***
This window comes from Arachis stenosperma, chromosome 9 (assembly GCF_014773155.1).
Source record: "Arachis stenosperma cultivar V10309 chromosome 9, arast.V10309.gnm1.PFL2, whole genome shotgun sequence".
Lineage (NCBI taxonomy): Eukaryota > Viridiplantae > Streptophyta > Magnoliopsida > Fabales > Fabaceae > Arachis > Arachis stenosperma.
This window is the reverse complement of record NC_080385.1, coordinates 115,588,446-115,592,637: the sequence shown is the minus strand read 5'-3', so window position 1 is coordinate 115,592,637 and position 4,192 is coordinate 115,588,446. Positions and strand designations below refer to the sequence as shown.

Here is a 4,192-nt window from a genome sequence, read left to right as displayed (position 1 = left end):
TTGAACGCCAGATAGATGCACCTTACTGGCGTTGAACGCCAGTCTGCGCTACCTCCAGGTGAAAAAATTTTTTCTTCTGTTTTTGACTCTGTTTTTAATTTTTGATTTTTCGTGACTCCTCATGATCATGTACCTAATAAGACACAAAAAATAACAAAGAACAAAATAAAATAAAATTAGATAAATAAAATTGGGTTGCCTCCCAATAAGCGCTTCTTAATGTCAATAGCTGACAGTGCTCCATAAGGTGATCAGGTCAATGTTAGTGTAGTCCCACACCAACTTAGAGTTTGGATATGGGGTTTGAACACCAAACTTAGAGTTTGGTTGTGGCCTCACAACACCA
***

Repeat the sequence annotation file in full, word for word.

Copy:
This window comes from Arachis stenosperma, chromosome 9 (assembly GCF_014773155.1).
Source record: "Arachis stenosperma cultivar V10309 chromosome 9, arast.V10309.gnm1.PFL2, whole genome shotgun sequence".
Lineage (NCBI taxonomy): Eukaryota > Viridiplantae > Streptophyta > Magnoliopsida > Fabales > Fabaceae > Arachis > Arachis stenosperma.
This window is the reverse complement of record NC_080385.1, coordinates 115,588,446-115,592,637: the sequence shown is the minus strand read 5'-3', so window position 1 is coordinate 115,592,637 and position 4,192 is coordinate 115,588,446. Positions and strand designations below refer to the sequence as shown.

Here is a 4,192-nt window from a genome sequence, read left to right as displayed (position 1 = left end):
TTGAACGCCAGATAGATGCACCTTACTGGCGTTGAACGCCAGTCTGCGCTACCTCCAGGTGAAAAAATTTTTTCTTCTGTTTTTGACTCTGTTTTTAATTTTTGATTTTTCGTGACTCCTCATGATCATGTACCTAATAAGACACAAAAAATAACAAAGAACAAAATAAAATAAAATTAGATAAATAAAATTGGGTTGCCTCCCAATAAGCGCTTCTTAATGTCAATAGCTGACAGTGCTCCATAAGGTGATCAGGTCAATGTTAGTGTAGTCCCACACCAACTTAGAGTTTGGATATGGGGTTTGAACACCAAACTTAGAGTTTGGTTGTGGCCTCACAACACCA